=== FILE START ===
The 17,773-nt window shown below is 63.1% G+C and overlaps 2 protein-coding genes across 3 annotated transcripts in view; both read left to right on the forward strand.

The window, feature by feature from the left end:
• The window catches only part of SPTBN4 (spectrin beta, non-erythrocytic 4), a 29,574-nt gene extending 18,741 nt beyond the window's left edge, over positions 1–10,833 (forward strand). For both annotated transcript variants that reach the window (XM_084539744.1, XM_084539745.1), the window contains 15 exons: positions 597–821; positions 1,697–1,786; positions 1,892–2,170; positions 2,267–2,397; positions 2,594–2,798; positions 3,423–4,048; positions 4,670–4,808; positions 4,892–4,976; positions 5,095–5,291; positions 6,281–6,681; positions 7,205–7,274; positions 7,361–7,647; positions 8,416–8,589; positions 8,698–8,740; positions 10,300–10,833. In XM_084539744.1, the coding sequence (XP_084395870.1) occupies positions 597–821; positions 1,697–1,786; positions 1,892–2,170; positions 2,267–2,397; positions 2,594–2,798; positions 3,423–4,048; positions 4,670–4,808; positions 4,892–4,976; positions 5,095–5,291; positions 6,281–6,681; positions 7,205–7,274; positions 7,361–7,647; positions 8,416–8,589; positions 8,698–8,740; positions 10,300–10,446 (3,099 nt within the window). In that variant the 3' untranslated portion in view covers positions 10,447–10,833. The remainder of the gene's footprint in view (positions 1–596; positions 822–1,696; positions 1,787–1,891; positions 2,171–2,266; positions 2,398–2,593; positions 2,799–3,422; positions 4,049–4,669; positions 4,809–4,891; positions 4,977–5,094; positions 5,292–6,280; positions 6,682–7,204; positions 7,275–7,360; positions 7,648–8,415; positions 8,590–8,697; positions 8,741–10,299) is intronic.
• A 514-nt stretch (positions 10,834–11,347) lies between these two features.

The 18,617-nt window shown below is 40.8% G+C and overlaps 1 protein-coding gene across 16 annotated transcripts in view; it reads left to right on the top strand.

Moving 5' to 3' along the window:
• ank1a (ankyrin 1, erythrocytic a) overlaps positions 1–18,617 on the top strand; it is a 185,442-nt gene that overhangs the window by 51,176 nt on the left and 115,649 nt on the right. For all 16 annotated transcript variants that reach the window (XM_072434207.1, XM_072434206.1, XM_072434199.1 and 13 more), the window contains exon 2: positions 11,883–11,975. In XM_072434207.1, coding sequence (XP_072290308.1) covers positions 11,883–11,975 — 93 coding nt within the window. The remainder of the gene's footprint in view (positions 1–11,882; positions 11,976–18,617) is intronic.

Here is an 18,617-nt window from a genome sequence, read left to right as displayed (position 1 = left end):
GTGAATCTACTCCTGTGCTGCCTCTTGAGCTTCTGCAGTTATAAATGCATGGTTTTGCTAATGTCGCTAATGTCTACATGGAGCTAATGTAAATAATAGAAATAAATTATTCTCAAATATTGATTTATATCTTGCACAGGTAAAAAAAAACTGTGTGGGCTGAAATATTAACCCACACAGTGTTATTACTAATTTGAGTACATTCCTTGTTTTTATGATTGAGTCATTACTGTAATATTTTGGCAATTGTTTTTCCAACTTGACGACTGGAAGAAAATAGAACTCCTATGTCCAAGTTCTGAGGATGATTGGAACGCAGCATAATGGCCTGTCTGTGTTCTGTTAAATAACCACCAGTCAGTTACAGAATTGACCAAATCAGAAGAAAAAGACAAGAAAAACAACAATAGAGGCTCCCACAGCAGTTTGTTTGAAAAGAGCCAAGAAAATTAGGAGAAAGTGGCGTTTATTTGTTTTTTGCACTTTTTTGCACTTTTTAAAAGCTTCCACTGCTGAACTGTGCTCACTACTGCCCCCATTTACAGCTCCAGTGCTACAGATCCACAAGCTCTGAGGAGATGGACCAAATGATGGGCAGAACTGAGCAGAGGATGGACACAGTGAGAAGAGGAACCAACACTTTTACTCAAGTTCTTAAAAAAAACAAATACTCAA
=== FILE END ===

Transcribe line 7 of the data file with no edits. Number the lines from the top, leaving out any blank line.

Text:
• ank1a (ankyrin 1, erythrocytic a) overlaps positions 1–18,617 on the top strand; it is a 185,442-nt gene that overhangs the window by 51,176 nt on the left and 115,649 nt on the right. For all 16 annotated transcript variants that reach the window (XM_072434207.1, XM_072434206.1, XM_072434199.1 and 13 more), the window contains exon 2: positions 11,883–11,975. In XM_072434207.1, coding sequence (XP_072290308.1) covers positions 11,883–11,975 — 93 coding nt within the window. The remainder of the gene's footprint in view (positions 1–11,882; positions 11,976–18,617) is intronic.